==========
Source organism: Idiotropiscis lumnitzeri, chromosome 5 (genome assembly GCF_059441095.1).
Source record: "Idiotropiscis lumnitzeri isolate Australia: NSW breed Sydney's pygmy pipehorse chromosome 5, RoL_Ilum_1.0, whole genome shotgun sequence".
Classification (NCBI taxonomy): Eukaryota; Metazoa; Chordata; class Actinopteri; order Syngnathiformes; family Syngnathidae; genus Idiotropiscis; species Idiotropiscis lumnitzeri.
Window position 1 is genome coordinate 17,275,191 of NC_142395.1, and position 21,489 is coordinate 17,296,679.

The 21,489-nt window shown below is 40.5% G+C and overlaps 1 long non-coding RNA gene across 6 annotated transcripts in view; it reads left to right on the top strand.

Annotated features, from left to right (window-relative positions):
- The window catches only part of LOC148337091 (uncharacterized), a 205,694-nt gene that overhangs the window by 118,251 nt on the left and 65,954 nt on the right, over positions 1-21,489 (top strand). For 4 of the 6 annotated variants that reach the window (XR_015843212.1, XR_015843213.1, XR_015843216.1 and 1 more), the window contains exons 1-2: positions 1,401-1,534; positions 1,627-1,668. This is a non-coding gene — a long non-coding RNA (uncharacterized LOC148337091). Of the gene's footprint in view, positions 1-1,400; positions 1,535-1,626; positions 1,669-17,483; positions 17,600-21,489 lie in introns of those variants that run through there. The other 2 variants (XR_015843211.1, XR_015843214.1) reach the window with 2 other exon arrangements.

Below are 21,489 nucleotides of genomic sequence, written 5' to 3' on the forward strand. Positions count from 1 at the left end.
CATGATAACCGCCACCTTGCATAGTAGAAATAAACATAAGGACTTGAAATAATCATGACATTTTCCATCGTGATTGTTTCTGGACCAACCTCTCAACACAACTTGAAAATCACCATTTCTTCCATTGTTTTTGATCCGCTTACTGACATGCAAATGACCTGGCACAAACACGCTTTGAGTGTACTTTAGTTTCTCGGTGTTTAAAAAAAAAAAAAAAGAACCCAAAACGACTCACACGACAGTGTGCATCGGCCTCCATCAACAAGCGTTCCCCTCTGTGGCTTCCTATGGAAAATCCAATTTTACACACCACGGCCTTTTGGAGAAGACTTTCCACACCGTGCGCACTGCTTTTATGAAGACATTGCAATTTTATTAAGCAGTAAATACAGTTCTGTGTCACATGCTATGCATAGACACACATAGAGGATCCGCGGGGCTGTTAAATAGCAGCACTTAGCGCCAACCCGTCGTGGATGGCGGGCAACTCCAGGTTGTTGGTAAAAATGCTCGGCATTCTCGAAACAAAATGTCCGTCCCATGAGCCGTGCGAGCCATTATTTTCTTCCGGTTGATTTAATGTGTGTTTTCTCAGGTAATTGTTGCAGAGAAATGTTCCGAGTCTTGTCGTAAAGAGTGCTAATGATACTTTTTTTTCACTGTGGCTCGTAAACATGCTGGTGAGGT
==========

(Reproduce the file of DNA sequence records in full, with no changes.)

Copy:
Source organism: Idiotropiscis lumnitzeri, chromosome 5 (genome assembly GCF_059441095.1).
Source record: "Idiotropiscis lumnitzeri isolate Australia: NSW breed Sydney's pygmy pipehorse chromosome 5, RoL_Ilum_1.0, whole genome shotgun sequence".
Classification (NCBI taxonomy): Eukaryota; Metazoa; Chordata; class Actinopteri; order Syngnathiformes; family Syngnathidae; genus Idiotropiscis; species Idiotropiscis lumnitzeri.
Window position 1 is genome coordinate 17,275,191 of NC_142395.1, and position 21,489 is coordinate 17,296,679.

The 21,489-nt window shown below is 40.5% G+C and overlaps 1 long non-coding RNA gene across 6 annotated transcripts in view; it reads left to right on the top strand.

Annotated features, from left to right (window-relative positions):
- The window catches only part of LOC148337091 (uncharacterized), a 205,694-nt gene that overhangs the window by 118,251 nt on the left and 65,954 nt on the right, over positions 1-21,489 (top strand). For 4 of the 6 annotated variants that reach the window (XR_015843212.1, XR_015843213.1, XR_015843216.1 and 1 more), the window contains exons 1-2: positions 1,401-1,534; positions 1,627-1,668. This is a non-coding gene — a long non-coding RNA (uncharacterized LOC148337091). Of the gene's footprint in view, positions 1-1,400; positions 1,535-1,626; positions 1,669-17,483; positions 17,600-21,489 lie in introns of those variants that run through there. The other 2 variants (XR_015843211.1, XR_015843214.1) reach the window with 2 other exon arrangements.

Below are 21,489 nucleotides of genomic sequence, written 5' to 3' on the forward strand. Positions count from 1 at the left end.
CATGATAACCGCCACCTTGCATAGTAGAAATAAACATAAGGACTTGAAATAATCATGACATTTTCCATCGTGATTGTTTCTGGACCAACCTCTCAACACAACTTGAAAATCACCATTTCTTCCATTGTTTTTGATCCGCTTACTGACATGCAAATGACCTGGCACAAACACGCTTTGAGTGTACTTTAGTTTCTCGGTGTTTAAAAAAAAAAAAAAAGAACCCAAAACGACTCACACGACAGTGTGCATCGGCCTCCATCAACAAGCGTTCCCCTCTGTGGCTTCCTATGGAAAATCCAATTTTACACACCACGGCCTTTTGGAGAAGACTTTCCACACCGTGCGCACTGCTTTTATGAAGACATTGCAATTTTATTAAGCAGTAAATACAGTTCTGTGTCACATGCTATGCATAGACACACATAGAGGATCCGCGGGGCTGTTAAATAGCAGCACTTAGCGCCAACCCGTCGTGGATGGCGGGCAACTCCAGGTTGTTGGTAAAAATGCTCGGCATTCTCGAAACAAAATGTCCGTCCCATGAGCCGTGCGAGCCATTATTTTCTTCCGGTTGATTTAATGTGTGTTTTCTCAGGTAATTGTTGCAGAGAAATGTTCCGAGTCTTGTCGTAAAGAGTGCTAATGATACTTTTTTTTCACTGTGGCTCGTAAACATGCTGGTGAGGT